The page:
I'm glad to see that Bob Lee Swagger is back. I'm a gun guy and Hunter gives good gun, particularly for a film critic. The opening scene is a younger version of Swagger, a Marine sniper named Cruz, on the hunt with his faithful spotter for a bad guy, beginning in the hills of Afganistan. Hunter's character development is wonderful and the subplots are skillfully woven as the action moves around the world. The writing is superb; in the early pages, it seems you can smell the goats and their detritus. Strange it is, how Pulitzer winners are able to write so well. In any case, it is a great book from a great writer.
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12 of 13 people found the following review helpful By Alain B. Burrese TOP 1000 REVIEWERVINE VOICE on January 14, 2011
Format: Hardcover
I'm a fan of Stephen Hunter's Bob Lee Swagger character, and I was excited to learn about "Dead Zero" a number of months before it was released. After finishing it this morning, I'm hoping Hunter writes more about the characters in this latest novel of his. It was interesting that Bob the Nailer doesn't "nail" anyone in this book, at least not from behind a sniper system, but it was still an enjoyable read and I have liked seeing where Hunter takes Swagger as he ages. He's not the same man who appeared in the first novels, nor can he do what he did when younger. To fill the gap of an almost superman sniper, Hunter does introduce another sniper that could easily be featured in a future book. Sure, there were parts where reality was stretched and certain conveniences allowed the plot to progress, but when it comes down to it, this was simply a fast paced action tale that furthered the story of the memorable sniper, Bob Lee Swagger.

You can nitpick about some of the things in the novel, but I don't read this type of book for reality or as an educational text. I don't go to action movies for anything other than escapism entertainment either. I like that he had the new sniper character shooting offhand, because when I used to teach at the 2nd Infantry Division Scout Sniper School, we used to practice shooting offhand at times. Now, we didn't have the skills this superman sniper has, but it is a skill that was practiced. (We were not raising are sniper rifles and taking shots in blindingly fast "quick draw" fashion, but rather controlled shots from offhand position without being timed)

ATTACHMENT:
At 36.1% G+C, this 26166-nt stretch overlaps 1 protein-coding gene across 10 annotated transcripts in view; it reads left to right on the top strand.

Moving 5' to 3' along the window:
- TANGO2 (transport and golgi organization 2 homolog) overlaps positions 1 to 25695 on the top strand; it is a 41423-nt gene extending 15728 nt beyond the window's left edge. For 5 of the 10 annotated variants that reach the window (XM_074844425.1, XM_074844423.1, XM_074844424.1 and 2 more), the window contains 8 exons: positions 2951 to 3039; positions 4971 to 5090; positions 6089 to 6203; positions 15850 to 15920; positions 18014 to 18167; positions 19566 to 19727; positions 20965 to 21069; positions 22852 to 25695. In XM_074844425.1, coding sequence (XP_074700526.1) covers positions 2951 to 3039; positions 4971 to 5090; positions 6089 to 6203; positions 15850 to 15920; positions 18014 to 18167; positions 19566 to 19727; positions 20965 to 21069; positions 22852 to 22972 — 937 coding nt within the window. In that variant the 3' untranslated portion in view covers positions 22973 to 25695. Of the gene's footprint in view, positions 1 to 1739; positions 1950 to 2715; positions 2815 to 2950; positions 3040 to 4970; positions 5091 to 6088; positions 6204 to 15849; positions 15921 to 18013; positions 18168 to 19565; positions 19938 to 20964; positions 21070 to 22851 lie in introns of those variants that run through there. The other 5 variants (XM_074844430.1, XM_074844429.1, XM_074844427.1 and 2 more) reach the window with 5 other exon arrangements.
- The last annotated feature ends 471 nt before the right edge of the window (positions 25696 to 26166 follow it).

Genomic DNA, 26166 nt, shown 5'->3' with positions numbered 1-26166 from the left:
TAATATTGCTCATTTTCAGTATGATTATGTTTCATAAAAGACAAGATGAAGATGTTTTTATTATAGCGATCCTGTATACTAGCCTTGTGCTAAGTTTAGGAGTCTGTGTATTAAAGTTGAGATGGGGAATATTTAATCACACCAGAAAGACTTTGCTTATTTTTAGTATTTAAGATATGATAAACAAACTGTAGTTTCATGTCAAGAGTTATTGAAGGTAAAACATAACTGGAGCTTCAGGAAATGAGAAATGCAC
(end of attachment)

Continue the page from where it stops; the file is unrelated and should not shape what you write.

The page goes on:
The book is fast paced with a lot of action. There are some parts that are predictable, and other twists that caught me off guard and surprised me a bit.
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6 of 6 people found the following review helpful By Brian Baker VINE VOICE on January 4, 2011
Format: Hardcover
Interestingly enough, exactly one year ago today I posted my review of Stephen Hunter's last Bob Lee Swagger novel "I, Sniper", and gave it the same 4-star rating. Also interestingly enough, the themes of the two novels bear a lot of similarities.

In both, Bob is drawn into the criminal investigation targeting a fellow sniper, this time of the younger generation, and feels compelled to try to vindicate them of charges that they've "gone rogue" and committed crimes of the highest magnitude.

In "Dead Zero" the sniper in question is Ray "Cruise Missile" Cruz, fresh out of the Sandbox and apparently obsessed with completing his last mission of blowing away an Afghan warlord with Tali and al Quaida ties - a fanatic nicknamed "The Beheader" for obvious reasons - after that mission is interrupted when Cruz and his spotter are attacked by a group of mercenary "contractors" under hire by someone with inside information on their mission and an agenda conflicting with the sanctioned orders. Further complicating matters is the fact that The Beheader has suddenly, due to political considerations, become a diplomatic "friend" to the US and its current President.

Swagger, with his usual loyalty to his beloved Marines and fellow practitioners of the sniping arts, is persuaded to get involved in the investigation in order to prevent Cruz from completing his solo rogue op, but he discovers that things definitely aren't as they seem on the surface. As he delves ever deeper into what's really going on, he finds himself to be another target of the mysterious team of "contractors".

Hunter knows how to entertain, and who his typical reader is. He makes no bones about his own conservative ideology, and using it to serve his story and characters.